Every 3D Mario Game, Ranked From Worst To Best

Over the past 36 years, Super Mario has been one of the most prolific franchises in the gaming industry, as well as the poster child for Nintendo. The mustachioed hero has come a long way since 1981’s Donkey Kong, and Super Mario continues to make leaps and bounds with every new installment in the franchise. Mario games may have started as 2D platformers, but the 3D Mario games are some of the franchise’s best.

1985’s revolutionary 2D platformer Super Mario Bros. set the stage for the next 35 years of Mario games, and just 11 years later, Mario once again changed gaming forever. In 1996, Super Mario 64 was released alongside the Nintendo 64 and was the first-ever 3D platformer to give players control over both the character and the camera independent of one another. Most 3D games today are influenced by this advancement in gaming, especially the 3D Super Mario games.

Including Super Mario 64, there have been six console games in the 3D Mario franchise. These titles are diverse and have followed Mario on vacation, all over the globe, and across the stars. Mario has stared in so many amazing games over the years, and each one put its own unique spin on the series. While nearly every 3D Super Mario game is a masterpiece of its own generation, here’s every 3D Super Mario game ranked from worst to best.

2010’s Super Mario Galaxy 2 is at the bottom of the list because it didn’t innovate much compared to other 3D Mario games, as it’s the direct sequel to 2007’s Super Mario Galaxy. Of the two Mario Galaxy games, the first shines brighter because of the impact it had on the franchise. It tried new physics and pushed boundaries, and Super Mario Galaxy 2 felt more or less like a copy and paste of the original. Yes, it did add Yoshi, Yoshi’s unique power-ups, and new power-ups for Mario, and it reimagined some iconic worlds from previous Mario games. But it will always be second fiddle to Super Mario Galaxy. That’s not to say the sequel isn’t a fantastic experience in itself; it just felt like a continuation of something grander.

Super Mario Sunshine is a nice change of pace for Mario, as players finally see the hero attempt to take a break from saving the princess. However, on arrival, Mario is thrown in jail for a crime he’s been framed for. Super Mario Sunshine does a lot of things right, but its major gameplay mechanic, F.L.U.D.D., is too gimmicky. Instead of utilizing Mario’s own mobility, parts of the game are locked behind different F.L.U.D.D. nozzles, and some of the worst 3D Mario levels can be found in Super Mario Sunshine. Additionally, the game offers particularly jarring levels where F.L.U.D.D. is taken away, forcing players to adapt to Mario’s less-than-fluid controls. Nonetheless, Super Mario Sunshine offers an incredible, upbeat soundtrack, a unique storyline, and some well-designed levels.

It’s important to give credit where credit is due, and Super Mario 64 deserves a lot of praise. It revolutionized video games, presenting ideas that were previously unexplored. That being said, playing modern, more refined Super Mario games reveals a lot of the flaws in Super Mario 64. Its limited camera controls are a little wonky, and Mario doesn’t have all the moves he does in later games. It is still a masterpiece of a game and arguably the greatest on the Nintendo 64, but newer 3D Mario games greatly improve upon what Mario 64 started.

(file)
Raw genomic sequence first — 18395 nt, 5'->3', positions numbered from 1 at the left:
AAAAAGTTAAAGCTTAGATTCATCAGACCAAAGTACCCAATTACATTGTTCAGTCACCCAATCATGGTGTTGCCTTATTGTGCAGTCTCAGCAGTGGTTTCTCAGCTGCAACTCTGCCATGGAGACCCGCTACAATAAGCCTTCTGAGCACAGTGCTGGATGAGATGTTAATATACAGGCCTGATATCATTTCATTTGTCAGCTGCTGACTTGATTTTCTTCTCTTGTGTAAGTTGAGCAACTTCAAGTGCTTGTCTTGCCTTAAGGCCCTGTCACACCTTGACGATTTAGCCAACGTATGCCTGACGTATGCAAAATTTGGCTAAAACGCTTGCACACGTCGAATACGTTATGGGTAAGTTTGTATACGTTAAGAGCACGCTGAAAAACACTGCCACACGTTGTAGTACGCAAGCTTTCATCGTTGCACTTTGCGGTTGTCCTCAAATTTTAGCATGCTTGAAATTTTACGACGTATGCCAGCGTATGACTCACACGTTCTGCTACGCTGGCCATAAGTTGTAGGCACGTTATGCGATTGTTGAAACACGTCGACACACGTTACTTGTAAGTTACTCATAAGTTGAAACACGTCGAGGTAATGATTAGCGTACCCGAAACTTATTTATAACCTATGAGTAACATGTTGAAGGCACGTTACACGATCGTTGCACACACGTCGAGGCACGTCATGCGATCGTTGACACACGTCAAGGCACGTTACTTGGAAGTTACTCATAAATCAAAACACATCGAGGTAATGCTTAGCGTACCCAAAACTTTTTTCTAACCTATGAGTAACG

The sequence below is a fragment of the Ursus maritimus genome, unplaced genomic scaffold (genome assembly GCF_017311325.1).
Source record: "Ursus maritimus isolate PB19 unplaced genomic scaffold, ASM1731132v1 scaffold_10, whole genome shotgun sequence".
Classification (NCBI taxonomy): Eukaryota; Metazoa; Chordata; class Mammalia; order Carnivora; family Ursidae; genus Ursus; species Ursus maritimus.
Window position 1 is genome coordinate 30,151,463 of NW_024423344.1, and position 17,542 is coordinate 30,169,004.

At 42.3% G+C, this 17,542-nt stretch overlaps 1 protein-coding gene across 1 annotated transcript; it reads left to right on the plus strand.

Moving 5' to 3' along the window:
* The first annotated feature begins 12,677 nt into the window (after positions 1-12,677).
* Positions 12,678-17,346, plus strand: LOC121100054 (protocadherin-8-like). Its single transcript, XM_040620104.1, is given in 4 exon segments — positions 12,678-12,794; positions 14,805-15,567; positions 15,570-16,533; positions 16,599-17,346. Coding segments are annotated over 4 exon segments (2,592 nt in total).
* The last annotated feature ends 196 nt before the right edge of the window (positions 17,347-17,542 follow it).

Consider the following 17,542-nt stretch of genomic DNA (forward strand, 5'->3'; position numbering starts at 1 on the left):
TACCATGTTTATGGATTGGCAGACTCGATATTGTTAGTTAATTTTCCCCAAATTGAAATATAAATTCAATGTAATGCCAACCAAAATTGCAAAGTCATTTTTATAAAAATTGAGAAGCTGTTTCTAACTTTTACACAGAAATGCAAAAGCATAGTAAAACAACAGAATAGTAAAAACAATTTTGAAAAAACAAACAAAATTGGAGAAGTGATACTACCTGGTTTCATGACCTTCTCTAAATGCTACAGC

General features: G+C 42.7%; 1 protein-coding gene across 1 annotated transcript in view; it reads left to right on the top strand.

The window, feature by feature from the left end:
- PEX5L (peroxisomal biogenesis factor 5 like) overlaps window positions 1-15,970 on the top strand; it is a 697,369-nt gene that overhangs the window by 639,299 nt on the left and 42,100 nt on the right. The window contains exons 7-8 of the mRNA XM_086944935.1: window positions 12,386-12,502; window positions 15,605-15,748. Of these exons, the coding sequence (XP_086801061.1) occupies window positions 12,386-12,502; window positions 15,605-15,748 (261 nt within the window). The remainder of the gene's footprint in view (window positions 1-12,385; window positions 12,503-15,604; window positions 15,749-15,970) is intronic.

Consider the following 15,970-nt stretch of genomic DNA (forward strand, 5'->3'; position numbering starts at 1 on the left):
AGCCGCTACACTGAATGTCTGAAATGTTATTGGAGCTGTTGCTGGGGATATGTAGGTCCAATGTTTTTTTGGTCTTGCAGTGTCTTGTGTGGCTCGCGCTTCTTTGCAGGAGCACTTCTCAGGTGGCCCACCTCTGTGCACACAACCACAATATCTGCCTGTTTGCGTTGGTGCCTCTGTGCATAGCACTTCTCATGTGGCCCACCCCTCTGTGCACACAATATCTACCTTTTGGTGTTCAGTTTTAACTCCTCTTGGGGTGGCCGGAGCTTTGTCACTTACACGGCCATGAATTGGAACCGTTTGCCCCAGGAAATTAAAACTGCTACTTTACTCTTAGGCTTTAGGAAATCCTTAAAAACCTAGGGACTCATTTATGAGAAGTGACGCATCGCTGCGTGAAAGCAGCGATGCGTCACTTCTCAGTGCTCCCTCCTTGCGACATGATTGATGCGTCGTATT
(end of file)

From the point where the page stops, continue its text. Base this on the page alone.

While two games are bundled for this experience, Bowser’s Fury is really the main course. Super Mario 3D World is a delightful adventure with an amazing soundtrack and fun levels, but it doesn’t offer the feeling of a true 3D Mario game. Bowser’s Fury, on the other hand, is one of the best Mario experiences to date. The only reason it isn’t in the number-one or two spot is because of its length. It is about the size of what most would expect from a DLC, as it only lasts a handful of hours. Regardless, Bowser’s Fury is extremely polished, its soundtrack rivals that of Super Mario Galaxy, and it offers the largest open space in a Mario game so far. If the next major 3D Mario project expands on Bowser’s Fury‘s ideas, it will undoubtedly become number one.

In 2007, Super Mario Galaxy was released for the Nintendo Wii. A lot of the gameplay relies on the Wii Remote’s motion controls and pointer, but it doesn’t feel gimmicky. Super Mario Galaxy mixed spherical worlds with large, open areas, and it all works together in harmony. Mario’s expanded moveset makes traversing levels feel more fluid than ever, and pairing long jumps and backflips with the game’s beautifully orchestrated soundtrack makes for some of the most memorable 3D Mario moments. Super Mario Galaxy explores the loneliness of space, but there’s beauty to be found in every corner of every galaxy.

It wasn’t until the release of Super Mario 3D All-Stars that it became apparent just how good Super Mario Odyssey is. Mario is given the perfect moveset, made up of both the best movements from previous titles and brand-new mechanics. Power-ups were replaced by Cappy’s ability to take control of enemies, and not a single Fire Flower or Power Mushroom is missed. Each kingdom is beautifully designed, and the innovation to allow players to freely collect Power Moons made for a far better experience than entering and exiting levels with each Star. Just when players think the game is over, it keeps giving them something new to do, and the insane number of Power Moons adds an unmatched level of replayability for a Super Mario game. Every time “Jump Up, Super Star!” plays, the beautiful memories of Super Mario Odyssey come rushing back, making players want to run around shirtless on the shores of Seaside Kingdom.

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